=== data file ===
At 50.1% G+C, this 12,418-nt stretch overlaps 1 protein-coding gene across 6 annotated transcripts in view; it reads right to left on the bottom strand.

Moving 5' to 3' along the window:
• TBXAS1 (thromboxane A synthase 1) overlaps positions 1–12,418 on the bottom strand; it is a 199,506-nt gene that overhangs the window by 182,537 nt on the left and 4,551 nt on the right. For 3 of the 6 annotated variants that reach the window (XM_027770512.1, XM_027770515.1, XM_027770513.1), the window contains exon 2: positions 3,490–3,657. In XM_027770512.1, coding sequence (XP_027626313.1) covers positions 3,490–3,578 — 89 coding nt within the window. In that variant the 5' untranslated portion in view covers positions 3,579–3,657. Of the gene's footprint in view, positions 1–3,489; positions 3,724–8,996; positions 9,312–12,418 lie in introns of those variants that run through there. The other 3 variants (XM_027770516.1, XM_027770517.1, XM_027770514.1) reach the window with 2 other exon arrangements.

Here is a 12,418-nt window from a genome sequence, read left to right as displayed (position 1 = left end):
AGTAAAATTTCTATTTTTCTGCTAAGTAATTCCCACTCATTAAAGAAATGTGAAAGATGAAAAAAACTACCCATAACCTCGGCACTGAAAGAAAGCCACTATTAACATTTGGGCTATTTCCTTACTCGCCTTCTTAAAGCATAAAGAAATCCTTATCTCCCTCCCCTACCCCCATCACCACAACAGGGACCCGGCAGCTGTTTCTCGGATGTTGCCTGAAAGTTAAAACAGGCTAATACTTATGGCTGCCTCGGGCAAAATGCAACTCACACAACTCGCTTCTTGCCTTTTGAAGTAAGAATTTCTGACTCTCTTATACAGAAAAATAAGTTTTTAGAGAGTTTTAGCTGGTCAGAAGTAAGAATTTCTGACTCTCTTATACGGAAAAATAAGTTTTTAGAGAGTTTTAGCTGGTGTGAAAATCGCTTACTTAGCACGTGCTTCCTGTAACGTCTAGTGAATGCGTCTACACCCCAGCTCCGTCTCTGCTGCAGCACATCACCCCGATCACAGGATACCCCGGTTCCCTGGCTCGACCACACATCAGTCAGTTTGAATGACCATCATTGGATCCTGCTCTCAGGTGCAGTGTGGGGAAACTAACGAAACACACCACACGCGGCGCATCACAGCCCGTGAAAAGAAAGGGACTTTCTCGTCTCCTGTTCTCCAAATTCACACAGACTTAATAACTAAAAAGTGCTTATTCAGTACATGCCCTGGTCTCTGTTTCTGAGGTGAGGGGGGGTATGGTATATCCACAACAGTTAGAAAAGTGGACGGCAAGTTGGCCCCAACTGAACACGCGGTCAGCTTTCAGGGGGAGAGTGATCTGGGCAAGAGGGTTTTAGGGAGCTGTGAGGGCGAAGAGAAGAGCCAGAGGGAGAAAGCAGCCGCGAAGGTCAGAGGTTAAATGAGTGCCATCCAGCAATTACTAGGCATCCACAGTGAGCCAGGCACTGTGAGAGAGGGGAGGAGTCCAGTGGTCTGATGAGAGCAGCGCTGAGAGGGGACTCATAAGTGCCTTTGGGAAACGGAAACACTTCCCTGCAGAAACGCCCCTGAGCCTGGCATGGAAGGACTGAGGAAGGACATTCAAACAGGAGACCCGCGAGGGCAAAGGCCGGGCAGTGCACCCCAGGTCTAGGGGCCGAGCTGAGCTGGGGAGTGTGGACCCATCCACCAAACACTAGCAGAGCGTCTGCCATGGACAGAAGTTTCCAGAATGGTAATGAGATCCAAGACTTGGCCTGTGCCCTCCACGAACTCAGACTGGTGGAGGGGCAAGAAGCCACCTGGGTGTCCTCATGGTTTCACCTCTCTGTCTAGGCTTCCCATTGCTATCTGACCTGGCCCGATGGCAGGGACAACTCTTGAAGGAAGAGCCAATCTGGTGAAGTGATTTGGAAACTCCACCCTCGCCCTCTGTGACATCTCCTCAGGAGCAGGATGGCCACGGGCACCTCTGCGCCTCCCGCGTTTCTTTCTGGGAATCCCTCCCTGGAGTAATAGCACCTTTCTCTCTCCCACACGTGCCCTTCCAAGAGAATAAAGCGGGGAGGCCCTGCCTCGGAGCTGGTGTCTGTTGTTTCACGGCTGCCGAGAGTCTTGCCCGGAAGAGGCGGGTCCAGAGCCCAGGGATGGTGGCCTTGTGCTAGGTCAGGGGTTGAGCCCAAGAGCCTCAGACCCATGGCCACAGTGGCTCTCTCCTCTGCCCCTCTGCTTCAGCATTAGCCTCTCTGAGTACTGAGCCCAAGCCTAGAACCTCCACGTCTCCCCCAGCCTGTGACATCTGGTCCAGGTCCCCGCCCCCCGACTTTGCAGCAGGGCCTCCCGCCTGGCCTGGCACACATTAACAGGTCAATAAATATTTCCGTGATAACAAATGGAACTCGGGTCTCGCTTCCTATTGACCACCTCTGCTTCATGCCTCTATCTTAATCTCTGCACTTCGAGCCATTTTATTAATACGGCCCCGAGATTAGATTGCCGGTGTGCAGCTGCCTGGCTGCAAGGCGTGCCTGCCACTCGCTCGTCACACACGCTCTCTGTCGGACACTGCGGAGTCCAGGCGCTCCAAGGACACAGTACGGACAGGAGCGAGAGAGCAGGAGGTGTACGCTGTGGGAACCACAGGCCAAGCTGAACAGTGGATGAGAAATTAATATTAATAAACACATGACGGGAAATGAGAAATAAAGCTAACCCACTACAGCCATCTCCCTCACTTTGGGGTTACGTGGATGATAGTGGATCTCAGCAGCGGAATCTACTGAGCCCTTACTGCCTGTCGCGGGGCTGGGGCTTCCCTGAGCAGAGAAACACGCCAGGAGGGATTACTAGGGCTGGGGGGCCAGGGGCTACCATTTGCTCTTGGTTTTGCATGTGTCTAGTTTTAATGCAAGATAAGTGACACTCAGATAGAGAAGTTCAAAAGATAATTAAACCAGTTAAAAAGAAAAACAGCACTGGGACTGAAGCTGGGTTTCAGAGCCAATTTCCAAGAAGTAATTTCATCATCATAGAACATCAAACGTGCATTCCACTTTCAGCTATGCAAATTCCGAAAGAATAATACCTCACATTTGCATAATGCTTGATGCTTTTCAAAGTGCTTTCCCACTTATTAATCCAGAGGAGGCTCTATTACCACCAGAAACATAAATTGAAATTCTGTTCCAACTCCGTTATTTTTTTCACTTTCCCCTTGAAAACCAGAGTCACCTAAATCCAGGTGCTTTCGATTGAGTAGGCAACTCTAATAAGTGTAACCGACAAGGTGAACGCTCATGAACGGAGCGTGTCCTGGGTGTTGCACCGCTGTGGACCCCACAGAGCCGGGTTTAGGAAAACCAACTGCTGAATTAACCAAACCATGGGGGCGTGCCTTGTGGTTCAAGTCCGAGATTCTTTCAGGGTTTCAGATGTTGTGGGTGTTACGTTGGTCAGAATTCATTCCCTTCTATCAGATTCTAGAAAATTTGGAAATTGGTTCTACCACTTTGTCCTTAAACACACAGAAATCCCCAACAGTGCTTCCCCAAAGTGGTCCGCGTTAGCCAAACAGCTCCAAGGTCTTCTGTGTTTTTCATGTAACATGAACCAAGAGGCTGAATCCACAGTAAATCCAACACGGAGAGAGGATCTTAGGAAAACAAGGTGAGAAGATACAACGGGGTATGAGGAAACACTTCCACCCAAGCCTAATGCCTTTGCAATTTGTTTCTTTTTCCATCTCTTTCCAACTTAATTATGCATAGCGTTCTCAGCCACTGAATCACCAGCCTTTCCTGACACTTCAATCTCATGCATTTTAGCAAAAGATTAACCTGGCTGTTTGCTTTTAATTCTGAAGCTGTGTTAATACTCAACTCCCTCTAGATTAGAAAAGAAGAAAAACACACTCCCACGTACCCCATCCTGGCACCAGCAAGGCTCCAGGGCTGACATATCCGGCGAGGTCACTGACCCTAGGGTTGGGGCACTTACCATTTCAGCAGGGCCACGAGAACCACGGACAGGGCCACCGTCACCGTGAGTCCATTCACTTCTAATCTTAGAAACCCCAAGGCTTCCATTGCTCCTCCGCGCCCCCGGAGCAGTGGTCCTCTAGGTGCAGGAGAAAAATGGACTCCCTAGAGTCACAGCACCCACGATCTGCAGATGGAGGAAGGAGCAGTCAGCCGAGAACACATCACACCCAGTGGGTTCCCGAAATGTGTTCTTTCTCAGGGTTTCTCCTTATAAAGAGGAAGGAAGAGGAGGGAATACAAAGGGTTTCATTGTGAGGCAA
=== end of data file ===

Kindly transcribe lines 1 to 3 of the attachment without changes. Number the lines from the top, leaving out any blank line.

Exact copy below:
At 50.1% G+C, this 12,418-nt stretch overlaps 1 protein-coding gene across 6 annotated transcripts in view; it reads right to left on the bottom strand.

Moving 5' to 3' along the window:
• TBXAS1 (thromboxane A synthase 1) overlaps positions 1–12,418 on the bottom strand; it is a 199,506-nt gene that overhangs the window by 182,537 nt on the left and 4,551 nt on the right. For 3 of the 6 annotated variants that reach the window (XM_027770512.1, XM_027770515.1, XM_027770513.1), the window contains exon 2: positions 3,490–3,657. In XM_027770512.1, coding sequence (XP_027626313.1) covers positions 3,490–3,578 — 89 coding nt within the window. In that variant the 5' untranslated portion in view covers positions 3,579–3,657. Of the gene's footprint in view, positions 1–3,489; positions 3,724–8,996; positions 9,312–12,418 lie in introns of those variants that run through there. The other 3 variants (XM_027770516.1, XM_027770517.1, XM_027770514.1) reach the window with 2 other exon arrangements.